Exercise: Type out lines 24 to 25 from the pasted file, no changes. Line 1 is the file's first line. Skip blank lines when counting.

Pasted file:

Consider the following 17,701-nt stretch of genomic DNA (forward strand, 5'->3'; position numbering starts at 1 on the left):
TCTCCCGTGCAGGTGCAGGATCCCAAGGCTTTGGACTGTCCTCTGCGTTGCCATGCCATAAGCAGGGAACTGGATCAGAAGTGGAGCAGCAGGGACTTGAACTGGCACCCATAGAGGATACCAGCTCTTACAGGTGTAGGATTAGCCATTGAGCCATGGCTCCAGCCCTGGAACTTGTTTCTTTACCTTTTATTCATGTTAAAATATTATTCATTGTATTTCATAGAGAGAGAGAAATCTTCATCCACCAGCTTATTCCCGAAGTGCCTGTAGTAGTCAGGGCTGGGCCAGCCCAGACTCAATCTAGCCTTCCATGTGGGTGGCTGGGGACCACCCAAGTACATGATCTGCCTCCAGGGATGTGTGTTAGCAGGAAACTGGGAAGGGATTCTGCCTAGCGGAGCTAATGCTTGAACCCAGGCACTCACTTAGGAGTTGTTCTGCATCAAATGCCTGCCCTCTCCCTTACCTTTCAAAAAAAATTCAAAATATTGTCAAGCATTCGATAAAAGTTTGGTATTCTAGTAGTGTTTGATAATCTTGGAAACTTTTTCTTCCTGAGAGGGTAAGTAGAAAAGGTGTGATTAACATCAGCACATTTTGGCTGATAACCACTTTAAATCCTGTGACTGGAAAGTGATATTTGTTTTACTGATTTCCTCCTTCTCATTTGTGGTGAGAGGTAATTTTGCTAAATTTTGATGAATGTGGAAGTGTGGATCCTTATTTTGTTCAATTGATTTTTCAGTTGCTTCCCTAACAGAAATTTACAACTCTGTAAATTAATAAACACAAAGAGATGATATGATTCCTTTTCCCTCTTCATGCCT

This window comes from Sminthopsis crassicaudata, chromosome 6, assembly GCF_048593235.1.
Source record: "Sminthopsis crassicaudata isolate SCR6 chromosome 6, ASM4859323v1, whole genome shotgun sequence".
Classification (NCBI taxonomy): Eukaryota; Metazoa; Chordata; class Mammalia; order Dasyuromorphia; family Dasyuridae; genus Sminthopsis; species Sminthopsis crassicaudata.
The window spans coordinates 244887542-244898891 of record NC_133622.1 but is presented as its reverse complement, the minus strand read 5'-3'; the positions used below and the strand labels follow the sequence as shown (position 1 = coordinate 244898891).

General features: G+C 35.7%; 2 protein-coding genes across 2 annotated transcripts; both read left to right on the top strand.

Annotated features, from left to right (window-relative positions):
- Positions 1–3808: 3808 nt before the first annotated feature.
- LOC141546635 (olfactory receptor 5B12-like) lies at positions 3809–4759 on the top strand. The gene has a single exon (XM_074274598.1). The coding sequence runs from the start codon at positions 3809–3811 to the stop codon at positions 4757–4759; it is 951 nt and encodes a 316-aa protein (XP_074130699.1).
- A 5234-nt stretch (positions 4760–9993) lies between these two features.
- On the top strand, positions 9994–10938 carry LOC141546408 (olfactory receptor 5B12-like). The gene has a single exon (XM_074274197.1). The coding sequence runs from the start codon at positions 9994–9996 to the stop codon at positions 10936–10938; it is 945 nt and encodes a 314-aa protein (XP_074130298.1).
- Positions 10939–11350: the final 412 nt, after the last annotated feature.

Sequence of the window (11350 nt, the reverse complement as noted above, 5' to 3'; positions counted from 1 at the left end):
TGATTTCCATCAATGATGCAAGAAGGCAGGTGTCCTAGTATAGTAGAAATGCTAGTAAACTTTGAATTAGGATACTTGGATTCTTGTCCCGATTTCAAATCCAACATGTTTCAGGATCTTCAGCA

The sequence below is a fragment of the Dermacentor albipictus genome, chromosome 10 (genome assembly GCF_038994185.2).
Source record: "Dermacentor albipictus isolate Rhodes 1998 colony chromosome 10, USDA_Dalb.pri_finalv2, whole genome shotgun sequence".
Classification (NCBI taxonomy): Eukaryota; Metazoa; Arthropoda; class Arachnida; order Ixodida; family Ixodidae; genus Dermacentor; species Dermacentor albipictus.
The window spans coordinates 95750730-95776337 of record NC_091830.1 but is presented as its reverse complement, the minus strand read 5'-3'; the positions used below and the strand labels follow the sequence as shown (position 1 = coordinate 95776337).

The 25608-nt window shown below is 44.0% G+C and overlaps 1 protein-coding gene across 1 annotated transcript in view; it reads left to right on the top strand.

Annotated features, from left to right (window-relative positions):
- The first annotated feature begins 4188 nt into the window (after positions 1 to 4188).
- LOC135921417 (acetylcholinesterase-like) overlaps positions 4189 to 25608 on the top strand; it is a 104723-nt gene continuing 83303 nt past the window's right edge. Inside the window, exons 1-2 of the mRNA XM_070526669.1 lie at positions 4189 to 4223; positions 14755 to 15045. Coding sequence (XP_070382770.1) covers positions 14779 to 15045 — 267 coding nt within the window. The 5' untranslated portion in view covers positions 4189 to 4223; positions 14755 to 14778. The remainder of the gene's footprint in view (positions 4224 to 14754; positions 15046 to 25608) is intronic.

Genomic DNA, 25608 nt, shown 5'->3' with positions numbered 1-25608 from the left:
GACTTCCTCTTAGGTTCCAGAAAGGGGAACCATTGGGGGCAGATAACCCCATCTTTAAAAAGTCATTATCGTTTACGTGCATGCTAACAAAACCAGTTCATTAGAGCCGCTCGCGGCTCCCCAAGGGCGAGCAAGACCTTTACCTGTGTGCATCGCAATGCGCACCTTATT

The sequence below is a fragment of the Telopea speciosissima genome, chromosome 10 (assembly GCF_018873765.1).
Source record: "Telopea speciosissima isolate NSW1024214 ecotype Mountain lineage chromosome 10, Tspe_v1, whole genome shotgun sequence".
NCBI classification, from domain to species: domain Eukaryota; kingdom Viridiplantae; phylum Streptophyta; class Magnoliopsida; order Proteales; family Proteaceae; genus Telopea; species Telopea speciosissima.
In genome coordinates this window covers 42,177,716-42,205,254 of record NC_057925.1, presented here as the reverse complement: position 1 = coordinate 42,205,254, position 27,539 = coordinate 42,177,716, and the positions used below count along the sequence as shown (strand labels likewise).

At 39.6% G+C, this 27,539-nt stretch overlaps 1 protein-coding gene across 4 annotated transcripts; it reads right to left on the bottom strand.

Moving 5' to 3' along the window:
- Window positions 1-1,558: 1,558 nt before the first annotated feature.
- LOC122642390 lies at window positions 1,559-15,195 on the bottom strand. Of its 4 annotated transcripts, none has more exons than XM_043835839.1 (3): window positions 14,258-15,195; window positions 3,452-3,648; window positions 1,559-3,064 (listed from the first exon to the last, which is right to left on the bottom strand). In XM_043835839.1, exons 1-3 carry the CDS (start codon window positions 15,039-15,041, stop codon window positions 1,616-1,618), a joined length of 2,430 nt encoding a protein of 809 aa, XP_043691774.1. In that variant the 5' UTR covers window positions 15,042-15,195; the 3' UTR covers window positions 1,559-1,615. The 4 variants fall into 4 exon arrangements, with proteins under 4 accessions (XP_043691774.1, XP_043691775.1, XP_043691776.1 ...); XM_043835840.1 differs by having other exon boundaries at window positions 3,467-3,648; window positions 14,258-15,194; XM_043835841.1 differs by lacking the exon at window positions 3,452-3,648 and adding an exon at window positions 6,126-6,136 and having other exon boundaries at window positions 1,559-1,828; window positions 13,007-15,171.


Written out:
Genomic DNA, 25608 nt, shown 5'->3' with positions numbered 1-25608 from the left:
GACTTCCTCTTAGGTTCCAGAAAGGGGAACCATTGGGGGCAGATAACCCCATCTTTAAAAAGTCATTATCGTTTACGTGCATGCTAACAAAACCAGTTCATTAGAGCCGCTCGCGGCTCCCCAAGGGCGAGCAAGACCTTTACCTGTGTGCATCGCAATGCGCACCTTATT